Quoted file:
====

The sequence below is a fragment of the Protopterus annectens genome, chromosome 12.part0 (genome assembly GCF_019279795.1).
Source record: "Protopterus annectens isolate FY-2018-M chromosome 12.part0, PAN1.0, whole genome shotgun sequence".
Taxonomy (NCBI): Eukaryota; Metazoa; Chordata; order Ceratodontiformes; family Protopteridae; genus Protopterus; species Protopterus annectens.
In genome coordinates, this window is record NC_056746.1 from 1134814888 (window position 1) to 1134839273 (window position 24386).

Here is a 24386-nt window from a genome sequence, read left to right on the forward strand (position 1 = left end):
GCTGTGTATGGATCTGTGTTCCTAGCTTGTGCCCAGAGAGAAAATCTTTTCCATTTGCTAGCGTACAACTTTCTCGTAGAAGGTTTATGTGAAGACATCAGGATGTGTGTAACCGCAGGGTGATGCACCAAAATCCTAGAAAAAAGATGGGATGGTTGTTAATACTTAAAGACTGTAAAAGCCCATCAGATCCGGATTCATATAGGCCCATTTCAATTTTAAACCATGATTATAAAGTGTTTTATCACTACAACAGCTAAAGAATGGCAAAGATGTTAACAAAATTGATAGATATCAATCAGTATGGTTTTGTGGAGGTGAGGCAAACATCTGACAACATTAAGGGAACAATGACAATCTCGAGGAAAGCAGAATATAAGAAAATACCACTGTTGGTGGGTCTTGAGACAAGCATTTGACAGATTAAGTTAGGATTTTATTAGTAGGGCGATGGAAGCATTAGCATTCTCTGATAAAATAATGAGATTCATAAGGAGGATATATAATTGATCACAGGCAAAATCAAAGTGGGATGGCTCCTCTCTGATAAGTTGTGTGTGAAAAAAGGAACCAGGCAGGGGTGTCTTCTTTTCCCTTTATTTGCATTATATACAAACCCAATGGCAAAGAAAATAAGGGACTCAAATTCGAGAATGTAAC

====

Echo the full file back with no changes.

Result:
The sequence below is a fragment of the Protopterus annectens genome, chromosome 12.part0 (genome assembly GCF_019279795.1).
Source record: "Protopterus annectens isolate FY-2018-M chromosome 12.part0, PAN1.0, whole genome shotgun sequence".
Taxonomy (NCBI): Eukaryota; Metazoa; Chordata; order Ceratodontiformes; family Protopteridae; genus Protopterus; species Protopterus annectens.
In genome coordinates, this window is record NC_056746.1 from 1134814888 (window position 1) to 1134839273 (window position 24386).

Here is a 24386-nt window from a genome sequence, read left to right on the forward strand (position 1 = left end):
GCTGTGTATGGATCTGTGTTCCTAGCTTGTGCCCAGAGAGAAAATCTTTTCCATTTGCTAGCGTACAACTTTCTCGTAGAAGGTTTATGTGAAGACATCAGGATGTGTGTAACCGCAGGGTGATGCACCAAAATCCTAGAAAAAAGATGGGATGGTTGTTAATACTTAAAGACTGTAAAAGCCCATCAGATCCGGATTCATATAGGCCCATTTCAATTTTAAACCATGATTATAAAGTGTTTTATCACTACAACAGCTAAAGAATGGCAAAGATGTTAACAAAATTGATAGATATCAATCAGTATGGTTTTGTGGAGGTGAGGCAAACATCTGACAACATTAAGGGAACAATGACAATCTCGAGGAAAGCAGAATATAAGAAAATACCACTGTTGGTGGGTCTTGAGACAAGCATTTGACAGATTAAGTTAGGATTTTATTAGTAGGGCGATGGAAGCATTAGCATTCTCTGATAAAATAATGAGATTCATAAGGAGGATATATAATTGATCACAGGCAAAATCAAAGTGGGATGGCTCCTCTCTGATAAGTTGTGTGTGAAAAAAGGAACCAGGCAGGGGTGTCTTCTTTTCCCTTTATTTGCATTATATACAAACCCAATGGCAAAGAAAATAAGGGACTCAAATTCGAGAATGTAAC